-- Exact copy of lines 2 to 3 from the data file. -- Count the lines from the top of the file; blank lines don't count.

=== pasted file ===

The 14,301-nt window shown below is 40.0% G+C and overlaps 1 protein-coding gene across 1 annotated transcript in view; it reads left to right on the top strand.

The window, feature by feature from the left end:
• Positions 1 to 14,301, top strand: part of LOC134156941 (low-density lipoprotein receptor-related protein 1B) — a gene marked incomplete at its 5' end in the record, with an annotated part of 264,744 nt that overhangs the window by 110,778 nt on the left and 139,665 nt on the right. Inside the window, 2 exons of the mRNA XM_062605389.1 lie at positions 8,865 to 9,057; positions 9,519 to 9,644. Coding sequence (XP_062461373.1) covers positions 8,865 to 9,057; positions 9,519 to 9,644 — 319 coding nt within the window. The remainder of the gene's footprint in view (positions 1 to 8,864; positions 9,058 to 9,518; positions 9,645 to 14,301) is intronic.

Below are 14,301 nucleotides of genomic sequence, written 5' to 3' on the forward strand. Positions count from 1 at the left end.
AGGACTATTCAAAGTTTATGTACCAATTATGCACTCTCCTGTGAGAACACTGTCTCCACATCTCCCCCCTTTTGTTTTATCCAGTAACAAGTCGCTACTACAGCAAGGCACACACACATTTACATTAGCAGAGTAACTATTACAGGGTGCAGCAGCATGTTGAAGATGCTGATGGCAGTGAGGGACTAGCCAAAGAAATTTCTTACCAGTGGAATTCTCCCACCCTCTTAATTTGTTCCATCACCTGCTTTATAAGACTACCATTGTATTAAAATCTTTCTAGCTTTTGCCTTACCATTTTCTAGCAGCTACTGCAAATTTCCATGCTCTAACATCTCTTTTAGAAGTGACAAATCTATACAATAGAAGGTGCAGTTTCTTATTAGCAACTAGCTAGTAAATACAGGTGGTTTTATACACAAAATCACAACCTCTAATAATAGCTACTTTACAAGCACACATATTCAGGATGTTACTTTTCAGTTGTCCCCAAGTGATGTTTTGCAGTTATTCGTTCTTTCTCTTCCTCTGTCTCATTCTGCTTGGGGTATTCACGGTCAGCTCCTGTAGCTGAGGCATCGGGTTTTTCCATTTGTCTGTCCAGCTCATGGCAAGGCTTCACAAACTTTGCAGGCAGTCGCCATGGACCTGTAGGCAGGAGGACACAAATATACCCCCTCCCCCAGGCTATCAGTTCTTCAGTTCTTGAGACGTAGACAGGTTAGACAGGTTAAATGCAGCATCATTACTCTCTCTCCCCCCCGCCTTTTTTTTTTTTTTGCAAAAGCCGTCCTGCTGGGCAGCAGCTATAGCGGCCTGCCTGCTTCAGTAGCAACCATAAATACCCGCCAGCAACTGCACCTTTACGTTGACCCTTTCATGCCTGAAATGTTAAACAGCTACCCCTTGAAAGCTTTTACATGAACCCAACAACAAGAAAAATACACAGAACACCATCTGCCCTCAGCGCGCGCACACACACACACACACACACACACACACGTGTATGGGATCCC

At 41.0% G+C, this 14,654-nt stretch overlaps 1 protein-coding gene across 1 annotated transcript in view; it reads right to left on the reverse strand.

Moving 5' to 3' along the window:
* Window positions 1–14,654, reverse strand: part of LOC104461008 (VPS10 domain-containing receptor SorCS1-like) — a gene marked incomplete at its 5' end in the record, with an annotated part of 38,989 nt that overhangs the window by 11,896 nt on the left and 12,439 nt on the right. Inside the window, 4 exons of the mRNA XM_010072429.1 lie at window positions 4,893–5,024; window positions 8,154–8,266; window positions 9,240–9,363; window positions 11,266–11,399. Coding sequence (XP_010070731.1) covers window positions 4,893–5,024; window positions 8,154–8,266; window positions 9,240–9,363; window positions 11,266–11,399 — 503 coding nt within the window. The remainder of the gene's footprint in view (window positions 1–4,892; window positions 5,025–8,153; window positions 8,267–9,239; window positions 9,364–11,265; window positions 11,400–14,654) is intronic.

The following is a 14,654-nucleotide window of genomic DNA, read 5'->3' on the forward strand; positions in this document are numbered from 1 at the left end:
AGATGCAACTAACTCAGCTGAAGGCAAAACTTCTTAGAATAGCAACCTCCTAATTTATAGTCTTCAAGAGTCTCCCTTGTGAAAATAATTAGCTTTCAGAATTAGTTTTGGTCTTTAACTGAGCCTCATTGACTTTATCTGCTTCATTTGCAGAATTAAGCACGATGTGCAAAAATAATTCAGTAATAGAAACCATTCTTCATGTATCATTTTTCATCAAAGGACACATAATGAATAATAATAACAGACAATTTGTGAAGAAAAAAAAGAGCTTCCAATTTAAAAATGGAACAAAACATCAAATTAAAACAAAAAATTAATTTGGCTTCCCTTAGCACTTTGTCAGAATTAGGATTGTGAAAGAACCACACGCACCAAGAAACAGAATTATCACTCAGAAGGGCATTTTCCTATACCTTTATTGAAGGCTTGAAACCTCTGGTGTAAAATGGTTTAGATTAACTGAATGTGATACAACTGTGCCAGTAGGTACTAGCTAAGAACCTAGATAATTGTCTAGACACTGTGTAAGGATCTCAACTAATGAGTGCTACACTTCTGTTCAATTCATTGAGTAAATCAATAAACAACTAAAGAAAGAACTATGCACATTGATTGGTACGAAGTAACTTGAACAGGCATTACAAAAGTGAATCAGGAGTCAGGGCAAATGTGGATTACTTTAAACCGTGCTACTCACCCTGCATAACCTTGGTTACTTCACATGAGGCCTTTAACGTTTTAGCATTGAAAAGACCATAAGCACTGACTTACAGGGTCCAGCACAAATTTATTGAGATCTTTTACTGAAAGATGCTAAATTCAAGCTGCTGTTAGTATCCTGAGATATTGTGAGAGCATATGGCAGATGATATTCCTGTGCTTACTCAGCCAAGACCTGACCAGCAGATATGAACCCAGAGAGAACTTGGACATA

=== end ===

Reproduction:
The window, feature by feature from the left end:
• Positions 1 to 14,301, top strand: part of LOC134156941 (low-density lipoprotein receptor-related protein 1B) — a gene marked incomplete at its 5' end in the record, with an annotated part of 264,744 nt that overhangs the window by 110,778 nt on the left and 139,665 nt on the right. Inside the window, 2 exons of the mRNA XM_062605389.1 lie at positions 8,865 to 9,057; positions 9,519 to 9,644. Coding sequence (XP_062461373.1) covers positions 8,865 to 9,057; positions 9,519 to 9,644 — 319 coding nt within the window. The remainder of the gene's footprint in view (positions 1 to 8,864; positions 9,058 to 9,518; positions 9,645 to 14,301) is intronic.